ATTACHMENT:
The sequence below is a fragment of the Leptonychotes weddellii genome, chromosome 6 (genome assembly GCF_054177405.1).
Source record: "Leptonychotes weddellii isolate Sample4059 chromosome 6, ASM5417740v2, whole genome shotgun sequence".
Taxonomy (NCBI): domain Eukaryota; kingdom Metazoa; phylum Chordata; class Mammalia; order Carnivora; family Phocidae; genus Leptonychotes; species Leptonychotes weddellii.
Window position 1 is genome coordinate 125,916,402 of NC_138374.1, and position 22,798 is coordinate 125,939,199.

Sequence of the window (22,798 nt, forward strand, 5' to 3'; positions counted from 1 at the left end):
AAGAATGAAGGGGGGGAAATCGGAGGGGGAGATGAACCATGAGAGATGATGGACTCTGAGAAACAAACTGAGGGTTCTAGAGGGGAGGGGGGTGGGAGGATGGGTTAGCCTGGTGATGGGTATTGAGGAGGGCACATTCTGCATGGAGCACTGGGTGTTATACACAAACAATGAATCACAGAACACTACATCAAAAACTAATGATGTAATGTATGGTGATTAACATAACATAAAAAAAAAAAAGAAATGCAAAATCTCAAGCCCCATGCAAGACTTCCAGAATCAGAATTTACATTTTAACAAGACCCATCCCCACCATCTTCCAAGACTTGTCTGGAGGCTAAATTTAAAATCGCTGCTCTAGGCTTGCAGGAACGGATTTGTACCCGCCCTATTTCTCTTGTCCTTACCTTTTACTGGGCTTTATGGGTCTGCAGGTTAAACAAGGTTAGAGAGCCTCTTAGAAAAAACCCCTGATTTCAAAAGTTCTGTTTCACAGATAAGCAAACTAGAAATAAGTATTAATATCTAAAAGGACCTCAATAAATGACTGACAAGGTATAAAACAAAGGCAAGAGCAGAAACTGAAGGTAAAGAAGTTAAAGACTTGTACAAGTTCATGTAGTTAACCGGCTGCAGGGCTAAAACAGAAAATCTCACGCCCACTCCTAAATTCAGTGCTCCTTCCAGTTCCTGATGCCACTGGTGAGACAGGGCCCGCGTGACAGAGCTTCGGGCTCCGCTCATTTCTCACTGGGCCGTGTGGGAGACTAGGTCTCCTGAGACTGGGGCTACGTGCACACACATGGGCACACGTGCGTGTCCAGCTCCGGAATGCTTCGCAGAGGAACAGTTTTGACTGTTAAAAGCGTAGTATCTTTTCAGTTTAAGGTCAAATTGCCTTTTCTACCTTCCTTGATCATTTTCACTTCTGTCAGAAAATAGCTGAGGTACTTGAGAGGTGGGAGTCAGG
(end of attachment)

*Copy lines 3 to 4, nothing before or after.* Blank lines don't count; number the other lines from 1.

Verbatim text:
Taxonomy (NCBI): domain Eukaryota; kingdom Metazoa; phylum Chordata; class Mammalia; order Carnivora; family Phocidae; genus Leptonychotes; species Leptonychotes weddellii.
Window position 1 is genome coordinate 125,916,402 of NC_138374.1, and position 22,798 is coordinate 125,939,199.